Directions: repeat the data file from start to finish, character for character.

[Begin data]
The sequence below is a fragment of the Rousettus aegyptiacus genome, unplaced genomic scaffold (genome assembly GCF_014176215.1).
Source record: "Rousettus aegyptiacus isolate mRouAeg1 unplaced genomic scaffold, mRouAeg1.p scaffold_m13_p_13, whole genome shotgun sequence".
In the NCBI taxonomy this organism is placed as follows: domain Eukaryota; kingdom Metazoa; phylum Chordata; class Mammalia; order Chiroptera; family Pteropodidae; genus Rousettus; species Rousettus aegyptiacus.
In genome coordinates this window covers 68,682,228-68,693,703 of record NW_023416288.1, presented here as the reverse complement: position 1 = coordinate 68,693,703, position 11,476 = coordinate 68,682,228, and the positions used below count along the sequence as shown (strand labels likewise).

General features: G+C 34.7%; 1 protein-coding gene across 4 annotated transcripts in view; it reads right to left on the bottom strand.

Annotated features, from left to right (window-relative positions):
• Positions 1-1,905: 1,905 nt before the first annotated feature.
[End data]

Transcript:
The sequence below is a fragment of the Rousettus aegyptiacus genome, unplaced genomic scaffold (genome assembly GCF_014176215.1).
Source record: "Rousettus aegyptiacus isolate mRouAeg1 unplaced genomic scaffold, mRouAeg1.p scaffold_m13_p_13, whole genome shotgun sequence".
In the NCBI taxonomy this organism is placed as follows: domain Eukaryota; kingdom Metazoa; phylum Chordata; class Mammalia; order Chiroptera; family Pteropodidae; genus Rousettus; species Rousettus aegyptiacus.
In genome coordinates this window covers 68,682,228-68,693,703 of record NW_023416288.1, presented here as the reverse complement: position 1 = coordinate 68,693,703, position 11,476 = coordinate 68,682,228, and the positions used below count along the sequence as shown (strand labels likewise).

General features: G+C 34.7%; 1 protein-coding gene across 4 annotated transcripts in view; it reads right to left on the bottom strand.

Annotated features, from left to right (window-relative positions):
• Positions 1-1,905: 1,905 nt before the first annotated feature.